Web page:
The Open Gaming Foundation:
Frequently Asked Questions
Version 2.0 -- January 26, 2004
Q: What is the Open Gaming Foundation?
A: The Open Gaming Foundation (OGF) does not currently exist as a formal legal entity. It was created by Ryan S. Dancey as a vehicle to promote the idea of Open Gaming. As time and resources permit, it will be incorporated as a non-profit corporation and will seek 501(c)(3) IRS tax exempt status.
Q: Who owns the Open Gaming Foundation?
A: It is currently owned solely by Ryan S. Dancey.
Q: Who is Ryan S. Dancey?
A: Mr. Dancey wrote the first version of this FAQ, drafted the Open Game definition, wrote the Open Game License, wrote the d20 System Trademark License, created the Open Game Foundation, and prepared the first version of the System Reference Document. Mr. Dancey is a co-creator of the Legend of the Five Rings world, and is a former brand manager for Dungeons & Dragons. From 1996 to 1997, he was the VP of Product Development for Five Rings Publishing Group, Inc., from 1997 to 1998 was the Brand Manager of the FRPG division of Wizards of the Coast, and from 1999 to 2000 he was the VP of Tabletop Roleplaying Games at Wizards of the Coast. He is currently working on special projects for Wizards of the Coast. His game design credits include work on the Legend of the Five Rings trading card game, the Legend of the Burning Sands trading card game, and contributions to several Dungeons & Dragons products including the Hero Builder's Guidebook. He is a founder and co-owner of ISOMEDIA, Inc. He serves as a member of the Game Manufacturer's Association (GAMA) committee that oversees the Academy of Adventure Gaming Arts & Sciences.
Q: What does the Open Gaming Foundation actually do?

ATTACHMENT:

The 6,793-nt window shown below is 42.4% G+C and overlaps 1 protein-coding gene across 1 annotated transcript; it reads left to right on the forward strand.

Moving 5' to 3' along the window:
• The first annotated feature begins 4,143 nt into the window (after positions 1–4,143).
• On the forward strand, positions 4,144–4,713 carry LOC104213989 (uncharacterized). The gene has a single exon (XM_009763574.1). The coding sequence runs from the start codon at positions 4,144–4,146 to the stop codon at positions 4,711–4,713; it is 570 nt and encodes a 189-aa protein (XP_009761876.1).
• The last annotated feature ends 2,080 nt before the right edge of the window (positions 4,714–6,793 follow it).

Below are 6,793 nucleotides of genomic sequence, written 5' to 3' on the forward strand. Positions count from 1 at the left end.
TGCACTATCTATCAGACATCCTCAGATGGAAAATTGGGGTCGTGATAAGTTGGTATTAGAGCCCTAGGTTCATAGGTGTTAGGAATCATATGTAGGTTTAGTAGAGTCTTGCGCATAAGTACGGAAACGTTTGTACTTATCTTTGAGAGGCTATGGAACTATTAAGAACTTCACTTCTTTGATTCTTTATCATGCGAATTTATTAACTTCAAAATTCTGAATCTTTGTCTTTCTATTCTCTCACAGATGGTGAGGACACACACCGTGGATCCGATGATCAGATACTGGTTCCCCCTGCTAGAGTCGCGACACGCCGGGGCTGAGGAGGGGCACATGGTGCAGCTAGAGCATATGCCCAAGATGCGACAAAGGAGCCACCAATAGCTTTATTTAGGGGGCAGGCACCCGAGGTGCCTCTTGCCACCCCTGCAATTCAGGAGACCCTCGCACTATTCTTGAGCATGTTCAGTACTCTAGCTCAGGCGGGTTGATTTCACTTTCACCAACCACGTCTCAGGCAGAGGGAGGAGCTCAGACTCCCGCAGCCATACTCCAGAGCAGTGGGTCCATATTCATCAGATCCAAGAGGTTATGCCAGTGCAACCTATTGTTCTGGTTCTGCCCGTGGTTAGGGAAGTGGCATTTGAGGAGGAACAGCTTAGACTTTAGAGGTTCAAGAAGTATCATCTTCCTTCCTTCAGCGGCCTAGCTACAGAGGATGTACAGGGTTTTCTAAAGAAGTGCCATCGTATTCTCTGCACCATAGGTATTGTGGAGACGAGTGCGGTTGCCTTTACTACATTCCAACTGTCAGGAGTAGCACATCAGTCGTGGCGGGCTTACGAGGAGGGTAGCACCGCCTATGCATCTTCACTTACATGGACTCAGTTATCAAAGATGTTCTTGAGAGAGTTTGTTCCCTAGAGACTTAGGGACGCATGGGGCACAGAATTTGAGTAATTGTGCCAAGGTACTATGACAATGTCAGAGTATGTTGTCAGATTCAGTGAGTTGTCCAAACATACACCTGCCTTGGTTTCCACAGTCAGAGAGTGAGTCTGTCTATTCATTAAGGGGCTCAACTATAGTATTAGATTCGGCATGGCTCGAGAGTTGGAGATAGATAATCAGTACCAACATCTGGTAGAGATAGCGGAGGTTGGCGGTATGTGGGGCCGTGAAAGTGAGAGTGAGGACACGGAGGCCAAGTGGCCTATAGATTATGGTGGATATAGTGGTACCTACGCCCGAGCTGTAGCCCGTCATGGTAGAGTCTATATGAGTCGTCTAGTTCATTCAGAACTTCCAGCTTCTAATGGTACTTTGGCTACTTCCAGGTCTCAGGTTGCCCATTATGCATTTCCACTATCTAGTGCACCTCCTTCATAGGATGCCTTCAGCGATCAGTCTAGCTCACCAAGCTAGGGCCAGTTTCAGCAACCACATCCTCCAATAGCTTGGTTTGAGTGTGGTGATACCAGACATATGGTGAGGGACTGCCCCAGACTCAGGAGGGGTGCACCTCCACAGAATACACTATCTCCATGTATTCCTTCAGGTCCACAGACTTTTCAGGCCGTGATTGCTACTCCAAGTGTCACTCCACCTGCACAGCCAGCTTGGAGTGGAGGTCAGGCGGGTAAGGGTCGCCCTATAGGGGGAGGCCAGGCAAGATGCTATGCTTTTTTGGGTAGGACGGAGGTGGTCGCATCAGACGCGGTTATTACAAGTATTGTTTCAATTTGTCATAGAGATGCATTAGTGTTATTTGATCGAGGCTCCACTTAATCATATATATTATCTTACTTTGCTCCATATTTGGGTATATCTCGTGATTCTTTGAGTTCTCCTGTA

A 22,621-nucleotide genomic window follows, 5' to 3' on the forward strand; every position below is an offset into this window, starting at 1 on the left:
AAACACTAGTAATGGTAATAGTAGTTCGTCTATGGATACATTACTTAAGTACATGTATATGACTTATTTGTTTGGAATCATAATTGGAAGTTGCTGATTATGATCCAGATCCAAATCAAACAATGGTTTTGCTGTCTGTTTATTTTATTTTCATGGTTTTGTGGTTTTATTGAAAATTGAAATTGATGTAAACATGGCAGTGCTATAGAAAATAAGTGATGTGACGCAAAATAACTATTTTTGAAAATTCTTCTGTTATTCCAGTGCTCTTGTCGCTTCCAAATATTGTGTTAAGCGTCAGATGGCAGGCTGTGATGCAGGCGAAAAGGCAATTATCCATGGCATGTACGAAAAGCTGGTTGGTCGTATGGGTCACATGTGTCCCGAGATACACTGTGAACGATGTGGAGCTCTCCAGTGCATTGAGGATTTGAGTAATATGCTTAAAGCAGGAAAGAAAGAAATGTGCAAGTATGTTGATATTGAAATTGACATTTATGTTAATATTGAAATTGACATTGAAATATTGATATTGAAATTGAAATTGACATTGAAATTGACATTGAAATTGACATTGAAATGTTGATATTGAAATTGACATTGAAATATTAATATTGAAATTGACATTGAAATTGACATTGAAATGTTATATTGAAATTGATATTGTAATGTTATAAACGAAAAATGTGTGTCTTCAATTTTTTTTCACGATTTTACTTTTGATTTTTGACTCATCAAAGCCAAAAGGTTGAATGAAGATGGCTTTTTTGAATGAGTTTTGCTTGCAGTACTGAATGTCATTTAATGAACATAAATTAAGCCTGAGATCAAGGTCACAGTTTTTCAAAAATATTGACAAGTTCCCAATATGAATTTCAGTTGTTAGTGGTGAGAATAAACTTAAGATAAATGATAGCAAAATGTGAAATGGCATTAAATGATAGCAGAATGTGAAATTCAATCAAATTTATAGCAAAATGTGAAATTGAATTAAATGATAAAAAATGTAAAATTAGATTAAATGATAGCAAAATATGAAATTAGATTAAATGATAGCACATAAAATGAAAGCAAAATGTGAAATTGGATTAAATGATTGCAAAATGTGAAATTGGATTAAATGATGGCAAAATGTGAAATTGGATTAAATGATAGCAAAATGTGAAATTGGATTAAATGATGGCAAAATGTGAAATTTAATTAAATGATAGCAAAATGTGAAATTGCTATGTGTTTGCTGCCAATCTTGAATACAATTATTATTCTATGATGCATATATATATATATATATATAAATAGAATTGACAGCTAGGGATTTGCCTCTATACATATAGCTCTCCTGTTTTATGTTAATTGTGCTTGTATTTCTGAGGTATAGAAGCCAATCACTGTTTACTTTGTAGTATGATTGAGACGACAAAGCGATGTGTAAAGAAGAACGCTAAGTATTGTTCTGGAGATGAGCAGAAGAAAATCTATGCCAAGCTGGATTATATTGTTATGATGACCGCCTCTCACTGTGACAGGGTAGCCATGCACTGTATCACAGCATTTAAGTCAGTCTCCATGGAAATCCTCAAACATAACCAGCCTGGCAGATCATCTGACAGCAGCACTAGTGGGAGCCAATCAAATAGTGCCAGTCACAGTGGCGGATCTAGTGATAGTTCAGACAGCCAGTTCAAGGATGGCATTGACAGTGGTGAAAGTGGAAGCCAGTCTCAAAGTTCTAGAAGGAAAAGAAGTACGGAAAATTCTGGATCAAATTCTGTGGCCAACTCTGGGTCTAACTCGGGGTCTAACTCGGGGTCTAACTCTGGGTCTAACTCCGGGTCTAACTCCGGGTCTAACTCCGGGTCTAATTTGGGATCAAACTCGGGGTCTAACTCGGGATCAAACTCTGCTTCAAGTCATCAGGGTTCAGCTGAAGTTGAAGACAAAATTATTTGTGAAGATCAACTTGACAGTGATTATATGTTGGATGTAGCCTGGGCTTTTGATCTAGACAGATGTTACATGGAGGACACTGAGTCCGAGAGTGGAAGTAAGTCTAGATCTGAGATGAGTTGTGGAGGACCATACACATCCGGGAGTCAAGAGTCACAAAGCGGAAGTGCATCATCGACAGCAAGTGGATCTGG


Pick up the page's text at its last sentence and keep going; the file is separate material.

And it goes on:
A: Currently, the OGF operates a website that serves as a source of information about projects that comply with the Open Game definition. It also operates a series of email list servers devoted to topics related to Open Gaming.
Q: What is the connection between the OGF and Wizards of the Coast?
A: There is no formal relationship between the OGF and Wizards of the Coast. The owner of the Foundation is a Wizards of the Coast employee, but no part of the Foundation's activities are monitored by Wizards of the Coast, and the operation of the Foundation is not a part of the owner's employment responsibilities on behalf of Wizards of the Coast.
Mr. Dancey owns the computer and all the software the OGF uses to host its website and list servers.
Q: How can I request that information about my Open Gaming project appear on the Open Gaming Foundation website?
A: Send any information you have about your project and the terms of the license(s) you are using to the Foundation, care of Mr. Dancey. As time and resources permit, any project complying with the Open Game definition will be added to the list of known Open Game projects maintained by the Foundation.
You can also use the Open Game Foundation Registry (db.petrodatasource.com:3000) to make your work known to the public and receive feedback.
Q: How can I help the Foundation?
A: Please send any offers of assistance to the Foundation, care of Mr. Dancey. All offers of assistance are greatly appreciated.
Q: Why does the Open Gaming Foundation exist?
A: Open Gaming, if it is to be a successful philosophy, must become larger than the interests of one company. The Foundation has been established to be a publisher-neutral voice of support for the philosophy and adoption of the principles and ethics of the Open Game concepts. In the future, the Foundation may evolve into a more complex organization that will actively coordinate Open Game projects, work to protect Open Game licenses in court, or take other actions in support of the Open Game movement.
Q: Who will run the Open Gaming Foundation in the long term?
A: If the Foundation evolves into more than just a web site on the internet, it will eventually be necessary to establish a board of directors to oversee the Foundation, and hire staff members to fulfil the Foundation's objectives. When and if that time comes, a wide ranging discussion of the options and opinions of the interested parties will result in a transformation of the Foundation into something more than it is now. For the immediate future, the effort to simply get the basic ideas of Open Gaming to propagate is consuming all the resources at the Foundation's disposal. Once the initial stages of the birth of the Open Gaming movement have passed, the time will come to take stock of what has been achieved and start planning for the future.
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